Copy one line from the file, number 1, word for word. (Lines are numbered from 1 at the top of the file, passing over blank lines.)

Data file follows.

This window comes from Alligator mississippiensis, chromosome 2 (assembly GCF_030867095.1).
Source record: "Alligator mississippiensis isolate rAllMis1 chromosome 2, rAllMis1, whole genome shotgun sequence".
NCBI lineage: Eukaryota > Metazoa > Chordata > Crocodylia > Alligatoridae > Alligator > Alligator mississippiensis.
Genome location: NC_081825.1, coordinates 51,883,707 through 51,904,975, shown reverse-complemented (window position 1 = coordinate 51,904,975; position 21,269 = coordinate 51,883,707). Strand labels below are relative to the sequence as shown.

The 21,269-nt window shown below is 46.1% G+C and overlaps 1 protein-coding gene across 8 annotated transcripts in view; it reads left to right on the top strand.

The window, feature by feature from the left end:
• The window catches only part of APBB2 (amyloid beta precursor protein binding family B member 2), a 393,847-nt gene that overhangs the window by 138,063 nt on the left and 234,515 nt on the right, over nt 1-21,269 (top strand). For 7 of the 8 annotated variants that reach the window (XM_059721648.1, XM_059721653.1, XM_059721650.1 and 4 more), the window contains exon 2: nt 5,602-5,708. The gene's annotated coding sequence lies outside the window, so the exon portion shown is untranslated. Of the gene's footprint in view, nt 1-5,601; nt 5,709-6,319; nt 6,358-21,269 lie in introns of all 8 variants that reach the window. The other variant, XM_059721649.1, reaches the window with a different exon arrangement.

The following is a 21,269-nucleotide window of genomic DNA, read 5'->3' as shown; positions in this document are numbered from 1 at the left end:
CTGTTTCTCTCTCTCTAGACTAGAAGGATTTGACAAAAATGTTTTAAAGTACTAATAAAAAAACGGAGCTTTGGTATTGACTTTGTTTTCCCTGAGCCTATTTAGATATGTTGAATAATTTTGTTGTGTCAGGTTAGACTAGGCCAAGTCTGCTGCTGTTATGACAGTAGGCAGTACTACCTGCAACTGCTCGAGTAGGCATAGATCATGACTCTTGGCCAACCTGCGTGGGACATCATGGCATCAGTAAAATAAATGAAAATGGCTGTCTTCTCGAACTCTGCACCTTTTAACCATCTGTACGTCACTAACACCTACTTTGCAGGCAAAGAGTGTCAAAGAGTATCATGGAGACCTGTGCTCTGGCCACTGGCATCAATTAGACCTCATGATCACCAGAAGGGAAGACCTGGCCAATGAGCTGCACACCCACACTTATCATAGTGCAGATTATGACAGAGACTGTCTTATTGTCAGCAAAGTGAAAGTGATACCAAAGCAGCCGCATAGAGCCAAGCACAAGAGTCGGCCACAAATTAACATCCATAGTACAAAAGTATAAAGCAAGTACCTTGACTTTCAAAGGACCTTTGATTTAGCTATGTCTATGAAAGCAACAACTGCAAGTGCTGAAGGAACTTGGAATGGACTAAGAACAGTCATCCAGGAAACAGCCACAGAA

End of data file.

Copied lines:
This window comes from Alligator mississippiensis, chromosome 2 (assembly GCF_030867095.1).